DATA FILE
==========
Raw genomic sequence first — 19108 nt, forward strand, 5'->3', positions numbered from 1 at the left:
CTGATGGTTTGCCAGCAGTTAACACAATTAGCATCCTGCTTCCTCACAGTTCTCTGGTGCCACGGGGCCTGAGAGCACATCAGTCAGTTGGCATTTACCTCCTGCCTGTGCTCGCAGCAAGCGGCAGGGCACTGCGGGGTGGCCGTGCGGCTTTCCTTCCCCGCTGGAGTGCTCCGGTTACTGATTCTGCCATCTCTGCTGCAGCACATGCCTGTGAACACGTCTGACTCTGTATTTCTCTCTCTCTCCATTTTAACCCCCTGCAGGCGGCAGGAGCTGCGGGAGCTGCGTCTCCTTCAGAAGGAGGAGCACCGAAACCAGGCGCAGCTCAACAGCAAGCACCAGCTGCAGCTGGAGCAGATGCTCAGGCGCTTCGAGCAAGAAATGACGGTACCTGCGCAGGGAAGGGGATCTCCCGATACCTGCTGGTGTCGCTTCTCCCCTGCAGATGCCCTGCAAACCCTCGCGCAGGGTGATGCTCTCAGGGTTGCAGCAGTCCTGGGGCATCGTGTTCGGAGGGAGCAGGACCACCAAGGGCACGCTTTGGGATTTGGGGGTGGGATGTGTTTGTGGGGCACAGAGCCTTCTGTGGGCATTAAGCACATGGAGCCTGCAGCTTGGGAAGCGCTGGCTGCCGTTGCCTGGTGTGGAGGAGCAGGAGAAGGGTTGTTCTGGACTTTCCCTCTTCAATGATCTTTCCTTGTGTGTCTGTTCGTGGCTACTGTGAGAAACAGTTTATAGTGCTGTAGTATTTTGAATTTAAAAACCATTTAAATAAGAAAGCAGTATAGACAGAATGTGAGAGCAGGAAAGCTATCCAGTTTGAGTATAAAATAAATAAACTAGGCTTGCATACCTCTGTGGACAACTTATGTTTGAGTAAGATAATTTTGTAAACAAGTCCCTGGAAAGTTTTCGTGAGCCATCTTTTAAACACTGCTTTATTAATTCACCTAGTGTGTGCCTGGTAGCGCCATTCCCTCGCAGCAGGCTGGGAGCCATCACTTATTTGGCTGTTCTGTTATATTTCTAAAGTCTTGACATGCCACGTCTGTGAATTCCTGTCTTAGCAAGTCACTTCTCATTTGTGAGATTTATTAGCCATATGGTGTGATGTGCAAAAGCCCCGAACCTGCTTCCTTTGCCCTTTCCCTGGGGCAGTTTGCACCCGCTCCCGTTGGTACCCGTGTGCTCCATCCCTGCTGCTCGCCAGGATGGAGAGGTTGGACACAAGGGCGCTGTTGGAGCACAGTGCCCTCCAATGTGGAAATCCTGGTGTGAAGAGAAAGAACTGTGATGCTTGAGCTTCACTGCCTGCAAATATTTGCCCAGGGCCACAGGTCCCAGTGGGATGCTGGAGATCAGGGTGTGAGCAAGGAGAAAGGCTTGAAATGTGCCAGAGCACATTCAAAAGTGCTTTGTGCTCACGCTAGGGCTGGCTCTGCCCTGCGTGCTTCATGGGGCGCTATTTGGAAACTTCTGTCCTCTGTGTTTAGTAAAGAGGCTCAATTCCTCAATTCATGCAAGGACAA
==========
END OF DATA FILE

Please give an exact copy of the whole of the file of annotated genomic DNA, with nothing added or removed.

Raw genomic sequence first — 19108 nt, forward strand, 5'->3', positions numbered from 1 at the left:
CTGATGGTTTGCCAGCAGTTAACACAATTAGCATCCTGCTTCCTCACAGTTCTCTGGTGCCACGGGGCCTGAGAGCACATCAGTCAGTTGGCATTTACCTCCTGCCTGTGCTCGCAGCAAGCGGCAGGGCACTGCGGGGTGGCCGTGCGGCTTTCCTTCCCCGCTGGAGTGCTCCGGTTACTGATTCTGCCATCTCTGCTGCAGCACATGCCTGTGAACACGTCTGACTCTGTATTTCTCTCTCTCTCCATTTTAACCCCCTGCAGGCGGCAGGAGCTGCGGGAGCTGCGTCTCCTTCAGAAGGAGGAGCACCGAAACCAGGCGCAGCTCAACAGCAAGCACCAGCTGCAGCTGGAGCAGATGCTCAGGCGCTTCGAGCAAGAAATGACGGTACCTGCGCAGGGAAGGGGATCTCCCGATACCTGCTGGTGTCGCTTCTCCCCTGCAGATGCCCTGCAAACCCTCGCGCAGGGTGATGCTCTCAGGGTTGCAGCAGTCCTGGGGCATCGTGTTCGGAGGGAGCAGGACCACCAAGGGCACGCTTTGGGATTTGGGGGTGGGATGTGTTTGTGGGGCACAGAGCCTTCTGTGGGCATTAAGCACATGGAGCCTGCAGCTTGGGAAGCGCTGGCTGCCGTTGCCTGGTGTGGAGGAGCAGGAGAAGGGTTGTTCTGGACTTTCCCTCTTCAATGATCTTTCCTTGTGTGTCTGTTCGTGGCTACTGTGAGAAACAGTTTATAGTGCTGTAGTATTTTGAATTTAAAAACCATTTAAATAAGAAAGCAGTATAGACAGAATGTGAGAGCAGGAAAGCTATCCAGTTTGAGTATAAAATAAATAAACTAGGCTTGCATACCTCTGTGGACAACTTATGTTTGAGTAAGATAATTTTGTAAACAAGTCCCTGGAAAGTTTTCGTGAGCCATCTTTTAAACACTGCTTTATTAATTCACCTAGTGTGTGCCTGGTAGCGCCATTCCCTCGCAGCAGGCTGGGAGCCATCACTTATTTGGCTGTTCTGTTATATTTCTAAAGTCTTGACATGCCACGTCTGTGAATTCCTGTCTTAGCAAGTCACTTCTCATTTGTGAGATTTATTAGCCATATGGTGTGATGTGCAAAAGCCCCGAACCTGCTTCCTTTGCCCTTTCCCTGGGGCAGTTTGCACCCGCTCCCGTTGGTACCCGTGTGCTCCATCCCTGCTGCTCGCCAGGATGGAGAGGTTGGACACAAGGGCGCTGTTGGAGCACAGTGCCCTCCAATGTGGAAATCCTGGTGTGAAGAGAAAGAACTGTGATGCTTGAGCTTCACTGCCTGCAAATATTTGCCCAGGGCCACAGGTCCCAGTGGGATGCTGGAGATCAGGGTGTGAGCAAGGAGAAAGGCTTGAAATGTGCCAGAGCACATTCAAAAGTGCTTTGTGCTCACGCTAGGGCTGGCTCTGCCCTGCGTGCTTCATGGGGCGCTATTTGGAAACTTCTGTCCTCTGTGTTTAGTAAAGAGGCTCAATTCCTCAATTCATGCAAGGACAA